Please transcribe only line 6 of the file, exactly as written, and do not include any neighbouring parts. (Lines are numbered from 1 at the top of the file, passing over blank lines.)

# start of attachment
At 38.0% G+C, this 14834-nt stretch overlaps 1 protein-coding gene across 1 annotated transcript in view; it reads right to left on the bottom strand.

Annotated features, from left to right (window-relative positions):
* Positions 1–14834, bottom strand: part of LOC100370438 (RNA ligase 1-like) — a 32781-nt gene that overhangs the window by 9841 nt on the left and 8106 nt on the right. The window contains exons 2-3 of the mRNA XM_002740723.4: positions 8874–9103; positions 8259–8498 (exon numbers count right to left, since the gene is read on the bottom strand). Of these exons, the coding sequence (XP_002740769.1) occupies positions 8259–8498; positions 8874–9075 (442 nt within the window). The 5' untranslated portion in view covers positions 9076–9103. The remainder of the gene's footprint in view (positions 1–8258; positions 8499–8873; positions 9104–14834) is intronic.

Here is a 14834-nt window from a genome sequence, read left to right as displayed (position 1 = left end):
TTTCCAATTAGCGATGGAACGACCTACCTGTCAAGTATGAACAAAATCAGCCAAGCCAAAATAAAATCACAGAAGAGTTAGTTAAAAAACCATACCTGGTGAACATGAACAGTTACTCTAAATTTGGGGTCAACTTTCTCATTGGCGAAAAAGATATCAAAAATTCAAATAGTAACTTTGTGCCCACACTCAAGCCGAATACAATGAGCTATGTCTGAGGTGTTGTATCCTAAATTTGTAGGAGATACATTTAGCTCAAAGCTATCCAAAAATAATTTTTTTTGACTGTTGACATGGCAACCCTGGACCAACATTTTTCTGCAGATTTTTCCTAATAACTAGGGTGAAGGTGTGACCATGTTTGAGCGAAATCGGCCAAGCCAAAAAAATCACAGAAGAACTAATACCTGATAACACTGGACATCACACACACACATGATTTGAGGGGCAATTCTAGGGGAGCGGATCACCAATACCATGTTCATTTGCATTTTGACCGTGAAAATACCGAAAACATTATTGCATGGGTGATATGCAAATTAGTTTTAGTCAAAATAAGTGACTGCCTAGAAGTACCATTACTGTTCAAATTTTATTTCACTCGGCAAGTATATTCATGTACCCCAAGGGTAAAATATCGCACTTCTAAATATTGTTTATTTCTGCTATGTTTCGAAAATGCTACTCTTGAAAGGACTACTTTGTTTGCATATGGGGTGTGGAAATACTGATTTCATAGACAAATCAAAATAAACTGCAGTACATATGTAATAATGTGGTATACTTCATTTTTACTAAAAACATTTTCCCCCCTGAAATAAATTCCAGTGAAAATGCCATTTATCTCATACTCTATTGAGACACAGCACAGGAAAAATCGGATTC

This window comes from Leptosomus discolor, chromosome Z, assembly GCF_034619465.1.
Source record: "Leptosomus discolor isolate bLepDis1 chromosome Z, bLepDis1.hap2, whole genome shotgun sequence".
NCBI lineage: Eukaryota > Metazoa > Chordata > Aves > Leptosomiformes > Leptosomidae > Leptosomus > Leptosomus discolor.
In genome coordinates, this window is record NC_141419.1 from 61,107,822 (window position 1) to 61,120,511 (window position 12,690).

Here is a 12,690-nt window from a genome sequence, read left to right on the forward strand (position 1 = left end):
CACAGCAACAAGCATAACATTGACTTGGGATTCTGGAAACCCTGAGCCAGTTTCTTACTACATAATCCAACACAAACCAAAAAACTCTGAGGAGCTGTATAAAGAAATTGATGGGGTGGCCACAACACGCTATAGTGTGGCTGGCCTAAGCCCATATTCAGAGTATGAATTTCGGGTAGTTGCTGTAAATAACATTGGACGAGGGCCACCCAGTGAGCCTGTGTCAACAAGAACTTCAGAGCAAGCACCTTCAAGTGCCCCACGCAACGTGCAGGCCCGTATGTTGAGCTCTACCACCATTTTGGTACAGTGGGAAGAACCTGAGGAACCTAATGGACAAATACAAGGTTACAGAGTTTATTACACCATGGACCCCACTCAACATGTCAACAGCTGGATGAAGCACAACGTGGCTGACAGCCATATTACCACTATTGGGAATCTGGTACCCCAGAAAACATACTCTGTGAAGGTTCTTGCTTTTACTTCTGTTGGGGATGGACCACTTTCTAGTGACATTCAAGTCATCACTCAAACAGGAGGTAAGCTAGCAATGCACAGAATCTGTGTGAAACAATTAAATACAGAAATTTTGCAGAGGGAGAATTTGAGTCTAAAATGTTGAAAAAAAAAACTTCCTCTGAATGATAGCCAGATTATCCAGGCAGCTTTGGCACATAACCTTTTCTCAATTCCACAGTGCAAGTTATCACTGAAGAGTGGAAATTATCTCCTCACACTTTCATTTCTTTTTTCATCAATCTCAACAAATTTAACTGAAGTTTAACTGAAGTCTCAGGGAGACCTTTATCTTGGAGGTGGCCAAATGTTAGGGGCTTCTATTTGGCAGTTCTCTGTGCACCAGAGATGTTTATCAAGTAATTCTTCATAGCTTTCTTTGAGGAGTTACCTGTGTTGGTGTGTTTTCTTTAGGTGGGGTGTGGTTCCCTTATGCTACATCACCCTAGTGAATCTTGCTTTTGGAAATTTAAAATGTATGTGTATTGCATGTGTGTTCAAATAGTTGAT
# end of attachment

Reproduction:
This window comes from Leptosomus discolor, chromosome Z, assembly GCF_034619465.1.